The Effects of Motor and Sensory Disruptions on Speech: A Description of Articulation Eleven spondee words produced by six dysarthric and two sensory-deprived speakers were phonetically transcribed in order to determine whether motor and sensory dysfunctions result in distinctive articulatory patterns. In general, the types of articulatory deviations produced by dysarthric speakers were different from those produced by speakers deprived of oral sensation. ... Research Article
Research Article  |   December 01, 1971
The Effects of Motor and Sensory Disruptions on Speech: A Description of Articulation
 
Author Affiliations & Notes
  • Cheryl M. Scott
    Purdue University, Lafayette, Indiana
  • R. L. Ringel
    Purdue University, Lafayette, Indiana
Article Information
Research Articles
Research Article   |   December 01, 1971
The Effects of Motor and Sensory Disruptions on Speech: A Description of Articulation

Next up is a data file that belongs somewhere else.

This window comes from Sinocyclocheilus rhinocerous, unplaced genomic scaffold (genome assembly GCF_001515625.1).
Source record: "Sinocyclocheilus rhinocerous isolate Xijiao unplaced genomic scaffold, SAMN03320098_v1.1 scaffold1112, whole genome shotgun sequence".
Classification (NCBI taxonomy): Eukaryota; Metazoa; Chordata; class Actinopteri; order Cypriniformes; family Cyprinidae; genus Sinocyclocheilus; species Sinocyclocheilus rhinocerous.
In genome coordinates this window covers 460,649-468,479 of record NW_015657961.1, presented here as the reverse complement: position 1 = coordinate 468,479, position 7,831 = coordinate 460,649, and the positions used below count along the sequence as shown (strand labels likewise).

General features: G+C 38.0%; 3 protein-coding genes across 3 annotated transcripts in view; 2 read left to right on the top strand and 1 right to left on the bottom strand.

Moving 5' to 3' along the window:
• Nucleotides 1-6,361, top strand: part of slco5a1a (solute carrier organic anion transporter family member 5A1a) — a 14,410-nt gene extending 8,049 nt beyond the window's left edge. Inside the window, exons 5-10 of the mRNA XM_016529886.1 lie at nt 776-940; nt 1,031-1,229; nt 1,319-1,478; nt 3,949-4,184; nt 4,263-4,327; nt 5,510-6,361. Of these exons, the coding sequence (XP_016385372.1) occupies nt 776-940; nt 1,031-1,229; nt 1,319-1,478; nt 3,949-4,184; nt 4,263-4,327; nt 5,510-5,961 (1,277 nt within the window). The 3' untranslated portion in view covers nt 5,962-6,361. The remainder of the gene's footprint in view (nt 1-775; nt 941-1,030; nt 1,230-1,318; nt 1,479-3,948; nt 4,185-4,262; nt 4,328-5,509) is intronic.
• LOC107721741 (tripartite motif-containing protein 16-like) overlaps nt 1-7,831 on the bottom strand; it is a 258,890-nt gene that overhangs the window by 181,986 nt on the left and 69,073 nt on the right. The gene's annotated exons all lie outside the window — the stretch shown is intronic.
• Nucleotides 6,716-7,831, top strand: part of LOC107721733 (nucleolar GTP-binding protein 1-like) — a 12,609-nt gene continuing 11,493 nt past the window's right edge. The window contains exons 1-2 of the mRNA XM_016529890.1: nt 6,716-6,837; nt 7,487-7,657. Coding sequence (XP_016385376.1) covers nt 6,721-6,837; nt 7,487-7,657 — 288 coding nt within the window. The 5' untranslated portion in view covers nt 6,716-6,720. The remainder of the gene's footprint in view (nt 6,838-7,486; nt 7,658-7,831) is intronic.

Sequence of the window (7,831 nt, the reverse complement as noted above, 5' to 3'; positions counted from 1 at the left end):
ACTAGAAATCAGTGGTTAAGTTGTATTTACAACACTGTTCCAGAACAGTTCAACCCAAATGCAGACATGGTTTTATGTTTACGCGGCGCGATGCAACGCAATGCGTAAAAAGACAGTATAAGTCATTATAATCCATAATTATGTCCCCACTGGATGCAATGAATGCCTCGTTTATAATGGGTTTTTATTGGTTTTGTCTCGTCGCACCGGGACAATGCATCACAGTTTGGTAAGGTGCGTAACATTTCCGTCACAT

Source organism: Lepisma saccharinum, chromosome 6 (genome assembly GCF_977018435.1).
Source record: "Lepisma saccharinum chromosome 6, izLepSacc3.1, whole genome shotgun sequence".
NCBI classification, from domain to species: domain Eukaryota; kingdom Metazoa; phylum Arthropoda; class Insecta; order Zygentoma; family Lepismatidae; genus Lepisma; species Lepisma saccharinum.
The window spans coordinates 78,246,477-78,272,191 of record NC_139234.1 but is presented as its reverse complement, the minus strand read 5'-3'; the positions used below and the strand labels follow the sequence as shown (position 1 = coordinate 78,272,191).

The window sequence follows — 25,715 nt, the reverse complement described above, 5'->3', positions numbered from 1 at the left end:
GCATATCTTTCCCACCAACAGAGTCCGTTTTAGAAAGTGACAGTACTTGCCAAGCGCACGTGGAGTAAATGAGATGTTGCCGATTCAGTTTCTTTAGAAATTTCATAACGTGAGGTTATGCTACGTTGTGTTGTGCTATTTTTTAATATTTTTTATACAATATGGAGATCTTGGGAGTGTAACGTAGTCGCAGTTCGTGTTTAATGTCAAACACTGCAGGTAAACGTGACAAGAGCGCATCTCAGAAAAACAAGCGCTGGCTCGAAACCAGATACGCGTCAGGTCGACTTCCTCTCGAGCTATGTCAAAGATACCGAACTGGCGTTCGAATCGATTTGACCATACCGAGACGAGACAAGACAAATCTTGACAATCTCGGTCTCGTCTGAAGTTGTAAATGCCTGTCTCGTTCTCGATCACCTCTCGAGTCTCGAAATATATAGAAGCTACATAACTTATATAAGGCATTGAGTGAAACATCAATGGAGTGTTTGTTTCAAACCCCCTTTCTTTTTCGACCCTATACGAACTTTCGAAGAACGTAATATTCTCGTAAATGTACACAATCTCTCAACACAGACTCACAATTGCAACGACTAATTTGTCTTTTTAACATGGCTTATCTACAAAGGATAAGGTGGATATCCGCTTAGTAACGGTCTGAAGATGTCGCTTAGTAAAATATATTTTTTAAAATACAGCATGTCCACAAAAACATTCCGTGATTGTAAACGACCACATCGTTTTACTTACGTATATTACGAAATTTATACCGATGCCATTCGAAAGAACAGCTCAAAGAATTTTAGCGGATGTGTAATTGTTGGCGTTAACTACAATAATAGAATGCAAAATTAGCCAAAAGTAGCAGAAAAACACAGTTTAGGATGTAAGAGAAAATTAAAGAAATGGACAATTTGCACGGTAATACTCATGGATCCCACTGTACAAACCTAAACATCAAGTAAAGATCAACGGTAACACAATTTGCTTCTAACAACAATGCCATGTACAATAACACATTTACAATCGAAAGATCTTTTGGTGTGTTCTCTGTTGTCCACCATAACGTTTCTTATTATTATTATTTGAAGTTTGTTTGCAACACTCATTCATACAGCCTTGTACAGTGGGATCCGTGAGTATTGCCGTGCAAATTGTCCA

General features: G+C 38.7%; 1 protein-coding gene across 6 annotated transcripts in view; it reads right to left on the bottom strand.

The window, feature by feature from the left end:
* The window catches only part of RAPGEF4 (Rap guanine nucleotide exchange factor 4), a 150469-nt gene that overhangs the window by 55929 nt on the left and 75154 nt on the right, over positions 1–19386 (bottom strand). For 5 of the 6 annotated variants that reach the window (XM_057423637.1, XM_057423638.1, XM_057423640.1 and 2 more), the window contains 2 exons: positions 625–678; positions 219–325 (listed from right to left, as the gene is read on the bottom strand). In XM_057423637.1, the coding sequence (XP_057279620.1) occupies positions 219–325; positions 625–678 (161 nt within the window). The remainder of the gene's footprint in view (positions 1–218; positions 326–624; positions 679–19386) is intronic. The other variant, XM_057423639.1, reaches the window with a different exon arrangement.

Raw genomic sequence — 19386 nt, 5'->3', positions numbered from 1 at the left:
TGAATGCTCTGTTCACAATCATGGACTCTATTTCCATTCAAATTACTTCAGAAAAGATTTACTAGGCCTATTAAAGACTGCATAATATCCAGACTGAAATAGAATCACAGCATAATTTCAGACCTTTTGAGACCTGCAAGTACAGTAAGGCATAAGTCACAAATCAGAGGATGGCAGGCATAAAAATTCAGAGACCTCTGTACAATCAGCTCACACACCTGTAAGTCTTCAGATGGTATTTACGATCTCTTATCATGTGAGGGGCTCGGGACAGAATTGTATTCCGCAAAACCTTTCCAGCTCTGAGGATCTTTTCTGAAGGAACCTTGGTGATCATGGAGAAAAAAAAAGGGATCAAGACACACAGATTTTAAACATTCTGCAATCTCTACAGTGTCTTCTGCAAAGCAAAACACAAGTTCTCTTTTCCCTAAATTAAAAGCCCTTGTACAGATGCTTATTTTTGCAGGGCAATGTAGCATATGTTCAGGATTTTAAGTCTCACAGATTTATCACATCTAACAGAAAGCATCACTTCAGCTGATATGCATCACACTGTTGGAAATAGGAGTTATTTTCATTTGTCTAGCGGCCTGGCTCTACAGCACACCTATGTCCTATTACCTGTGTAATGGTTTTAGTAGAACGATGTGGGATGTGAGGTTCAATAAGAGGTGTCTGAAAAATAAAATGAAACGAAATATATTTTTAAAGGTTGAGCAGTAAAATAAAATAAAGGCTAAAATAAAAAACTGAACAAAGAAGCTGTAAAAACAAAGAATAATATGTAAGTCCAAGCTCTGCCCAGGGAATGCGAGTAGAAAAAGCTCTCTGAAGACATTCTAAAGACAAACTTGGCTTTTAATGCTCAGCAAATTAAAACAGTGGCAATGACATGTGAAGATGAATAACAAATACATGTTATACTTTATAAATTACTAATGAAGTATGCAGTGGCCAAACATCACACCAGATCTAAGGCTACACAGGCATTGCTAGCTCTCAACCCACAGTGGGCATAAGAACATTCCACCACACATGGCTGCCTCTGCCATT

Journal of Speech, Language, and Hearing Research, December 1971, Vol. 14, 819-828. doi:10.1044/jshr.1404.819
History: Received February 3, 1971
 
Journal of Speech, Language, and Hearing Research, December 1971, Vol. 14, 819-828. doi:10.1044/jshr.1404.819
History: Received February 3, 1971

Eleven spondee words produced by six dysarthric and two sensory-deprived speakers were phonetically transcribed in order to determine whether motor and sensory dysfunctions result in distinctive articulatory patterns. In general, the types of articulatory deviations produced by dysarthric speakers were different from those produced by speakers deprived of oral sensation. Stop and fricative error patterns in particular appear to differentiate the two groups of speakers. The results serve to emphasize die unique contribution of information from peripheral oral receptors in the control of ongoing speech.

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